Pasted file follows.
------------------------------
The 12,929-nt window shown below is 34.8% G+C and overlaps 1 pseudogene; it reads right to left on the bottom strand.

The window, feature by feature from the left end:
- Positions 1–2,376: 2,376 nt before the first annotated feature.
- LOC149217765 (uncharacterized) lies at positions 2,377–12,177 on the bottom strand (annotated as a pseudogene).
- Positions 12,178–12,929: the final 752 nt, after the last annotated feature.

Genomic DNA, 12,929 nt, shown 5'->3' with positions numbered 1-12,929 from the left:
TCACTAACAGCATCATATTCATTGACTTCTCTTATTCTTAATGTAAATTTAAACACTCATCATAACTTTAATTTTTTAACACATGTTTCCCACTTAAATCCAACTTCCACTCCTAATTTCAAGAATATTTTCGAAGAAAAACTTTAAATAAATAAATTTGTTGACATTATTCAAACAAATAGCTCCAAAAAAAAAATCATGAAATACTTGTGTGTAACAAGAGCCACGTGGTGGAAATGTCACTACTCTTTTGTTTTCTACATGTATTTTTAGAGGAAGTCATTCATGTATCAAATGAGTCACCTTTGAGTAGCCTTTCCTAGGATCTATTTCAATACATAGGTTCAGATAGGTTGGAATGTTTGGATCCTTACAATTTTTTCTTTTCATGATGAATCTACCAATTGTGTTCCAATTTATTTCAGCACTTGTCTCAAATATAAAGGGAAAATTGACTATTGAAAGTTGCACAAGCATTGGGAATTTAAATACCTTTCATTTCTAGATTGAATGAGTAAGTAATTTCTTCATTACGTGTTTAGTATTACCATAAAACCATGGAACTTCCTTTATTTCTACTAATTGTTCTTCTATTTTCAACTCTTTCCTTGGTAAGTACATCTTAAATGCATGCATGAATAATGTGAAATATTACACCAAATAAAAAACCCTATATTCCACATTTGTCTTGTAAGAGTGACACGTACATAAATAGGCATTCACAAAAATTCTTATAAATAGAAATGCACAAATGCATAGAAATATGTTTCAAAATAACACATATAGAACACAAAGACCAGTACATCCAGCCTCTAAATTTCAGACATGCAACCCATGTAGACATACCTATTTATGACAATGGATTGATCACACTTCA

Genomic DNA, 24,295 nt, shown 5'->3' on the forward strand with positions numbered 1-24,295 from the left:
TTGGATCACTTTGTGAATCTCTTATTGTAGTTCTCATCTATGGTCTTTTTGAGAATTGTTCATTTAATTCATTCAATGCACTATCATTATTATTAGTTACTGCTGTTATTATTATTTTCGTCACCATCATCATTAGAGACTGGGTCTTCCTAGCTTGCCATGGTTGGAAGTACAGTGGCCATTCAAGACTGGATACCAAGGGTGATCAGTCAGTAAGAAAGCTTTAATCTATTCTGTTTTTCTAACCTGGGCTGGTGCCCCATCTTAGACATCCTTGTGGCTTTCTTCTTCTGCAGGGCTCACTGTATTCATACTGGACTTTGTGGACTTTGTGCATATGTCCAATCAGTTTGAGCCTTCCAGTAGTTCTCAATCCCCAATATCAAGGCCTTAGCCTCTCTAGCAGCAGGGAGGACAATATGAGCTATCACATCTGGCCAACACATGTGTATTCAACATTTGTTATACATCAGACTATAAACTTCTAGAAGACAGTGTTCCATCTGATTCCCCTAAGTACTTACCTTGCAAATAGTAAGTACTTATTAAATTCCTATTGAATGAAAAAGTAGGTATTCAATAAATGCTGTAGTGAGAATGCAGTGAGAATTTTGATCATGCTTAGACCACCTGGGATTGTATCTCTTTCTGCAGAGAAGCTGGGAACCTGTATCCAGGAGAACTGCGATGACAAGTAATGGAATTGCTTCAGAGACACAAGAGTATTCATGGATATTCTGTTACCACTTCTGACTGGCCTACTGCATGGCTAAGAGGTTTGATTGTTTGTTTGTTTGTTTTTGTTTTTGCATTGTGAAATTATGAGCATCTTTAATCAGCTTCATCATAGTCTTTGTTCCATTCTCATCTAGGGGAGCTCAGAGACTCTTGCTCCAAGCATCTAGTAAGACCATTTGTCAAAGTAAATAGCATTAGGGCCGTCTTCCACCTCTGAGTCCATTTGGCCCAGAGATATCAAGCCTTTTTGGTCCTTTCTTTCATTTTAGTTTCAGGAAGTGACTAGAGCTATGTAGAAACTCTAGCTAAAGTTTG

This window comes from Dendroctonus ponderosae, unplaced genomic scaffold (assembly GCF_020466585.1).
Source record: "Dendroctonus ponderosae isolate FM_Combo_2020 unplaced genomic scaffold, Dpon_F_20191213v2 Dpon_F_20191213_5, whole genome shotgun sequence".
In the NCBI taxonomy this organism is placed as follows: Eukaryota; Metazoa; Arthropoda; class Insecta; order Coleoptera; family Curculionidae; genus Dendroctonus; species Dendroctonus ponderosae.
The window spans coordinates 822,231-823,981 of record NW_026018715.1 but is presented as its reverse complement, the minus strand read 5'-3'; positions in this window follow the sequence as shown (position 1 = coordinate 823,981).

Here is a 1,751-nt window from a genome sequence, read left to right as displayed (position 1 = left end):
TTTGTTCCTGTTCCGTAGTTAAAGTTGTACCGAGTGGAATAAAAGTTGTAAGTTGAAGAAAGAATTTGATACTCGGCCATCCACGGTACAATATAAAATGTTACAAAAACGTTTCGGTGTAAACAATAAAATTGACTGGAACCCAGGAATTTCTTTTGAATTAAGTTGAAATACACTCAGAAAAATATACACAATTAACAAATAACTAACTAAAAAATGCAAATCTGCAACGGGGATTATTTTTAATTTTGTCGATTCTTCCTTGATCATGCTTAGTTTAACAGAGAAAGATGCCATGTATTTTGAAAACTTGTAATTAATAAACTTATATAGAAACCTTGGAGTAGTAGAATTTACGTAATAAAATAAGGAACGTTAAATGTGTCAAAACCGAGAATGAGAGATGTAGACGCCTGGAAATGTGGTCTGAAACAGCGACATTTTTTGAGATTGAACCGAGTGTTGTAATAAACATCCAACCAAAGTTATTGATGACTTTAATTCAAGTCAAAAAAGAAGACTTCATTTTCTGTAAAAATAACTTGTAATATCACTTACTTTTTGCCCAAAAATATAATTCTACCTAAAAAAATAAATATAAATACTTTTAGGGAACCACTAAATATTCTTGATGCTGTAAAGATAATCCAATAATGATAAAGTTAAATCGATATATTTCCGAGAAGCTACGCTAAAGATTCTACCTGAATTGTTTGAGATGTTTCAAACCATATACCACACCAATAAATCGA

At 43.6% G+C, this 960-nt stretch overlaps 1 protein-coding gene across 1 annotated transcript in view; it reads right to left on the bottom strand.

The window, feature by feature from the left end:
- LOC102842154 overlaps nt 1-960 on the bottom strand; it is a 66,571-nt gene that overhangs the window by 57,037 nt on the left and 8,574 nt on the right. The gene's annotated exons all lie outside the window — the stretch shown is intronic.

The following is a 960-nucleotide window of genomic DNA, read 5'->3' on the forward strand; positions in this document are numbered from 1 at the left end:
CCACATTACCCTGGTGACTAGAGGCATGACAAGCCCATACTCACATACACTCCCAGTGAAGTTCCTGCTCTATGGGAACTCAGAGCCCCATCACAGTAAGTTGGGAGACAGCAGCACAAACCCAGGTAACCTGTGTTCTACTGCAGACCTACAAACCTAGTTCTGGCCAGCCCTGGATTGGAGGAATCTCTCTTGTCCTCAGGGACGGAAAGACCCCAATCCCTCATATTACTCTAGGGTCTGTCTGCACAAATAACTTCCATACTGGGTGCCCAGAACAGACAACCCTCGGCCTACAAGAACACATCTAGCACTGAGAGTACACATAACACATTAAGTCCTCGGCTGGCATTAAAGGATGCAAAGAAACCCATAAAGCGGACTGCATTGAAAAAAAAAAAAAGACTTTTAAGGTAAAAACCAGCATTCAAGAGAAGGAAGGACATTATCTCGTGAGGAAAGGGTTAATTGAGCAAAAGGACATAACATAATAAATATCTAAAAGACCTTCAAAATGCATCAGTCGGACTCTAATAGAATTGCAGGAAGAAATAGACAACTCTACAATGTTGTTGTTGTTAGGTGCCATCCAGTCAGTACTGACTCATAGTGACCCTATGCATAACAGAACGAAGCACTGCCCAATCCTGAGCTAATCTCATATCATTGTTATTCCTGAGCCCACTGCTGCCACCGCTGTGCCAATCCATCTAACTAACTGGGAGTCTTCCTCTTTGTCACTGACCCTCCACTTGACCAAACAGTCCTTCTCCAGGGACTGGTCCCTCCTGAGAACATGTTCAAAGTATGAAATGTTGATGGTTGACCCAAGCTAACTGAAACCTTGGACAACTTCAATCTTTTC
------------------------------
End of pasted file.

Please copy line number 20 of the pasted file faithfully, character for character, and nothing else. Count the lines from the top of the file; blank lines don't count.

CCACATTACCCTGGTGACTAGAGGCATGACAAGCCCATACTCACATACACTCCCAGTGAAGTTCCTGCTCTATGGGAACTCAGAGCCCCATCACAGTAAGTTGGGAGACAGCAGCACAAACCCAGGTAACCTGTGTTCTACTGCAGACCTACAAACCTAGTTCTGGCCAGCCCTGGATTGGAGGAATCTCTCTTGTCCTCAGGGACGGAAAGACCCCAATCCCTCATATTACTCTAGGGTCTGTCTGCACAAATAACTTCCATACTGGGTGCCCAGAACAGACAACCCTCGGCCTACAAGAACACATCTAGCACTGAGAGTACACATAACACATTAAGTCCTCGGCTGGCATTAAAGGATGCAAAGAAACCCATAAAGCGGACTGCATTGAAAAAAAAAAAAAGACTTTTAAGGTAAAAACCAGCATTCAAGAGAAGGAAGGACATTATCTCGTGAGGAAAGGGTTAATTGAGCAAAAGGACATAACATAATAAATATCTAAAAGACCTTCAAAATGCATCAGTCGGACTCTAATAGAATTGCAGGAAGAAATAGACAACTCTACAATGTTGTTGTTGTTAGGTGCCATCCAGTCAGTACTGACTCATAGTGACCCTATGCATAACAGAACGAAGCACTGCCCAATCCTGAGCTAATCTCATATCATTGTTATTCCTGAGCCCACTGCTGCCACCGCTGTGCCAATCCATCTAACTAACTGGGAGTCTTCCTCTTTGTCACTGACCCTCCACTTGACCAAACAGTCCTTCTCCAGGGACTGGTCCCTCCTGAGAACATGTTCAAAGTATGAAATGTTGATGGTTGACCCAAGCTAACTGAAACCTTGGACAACTTCAATCTTTTC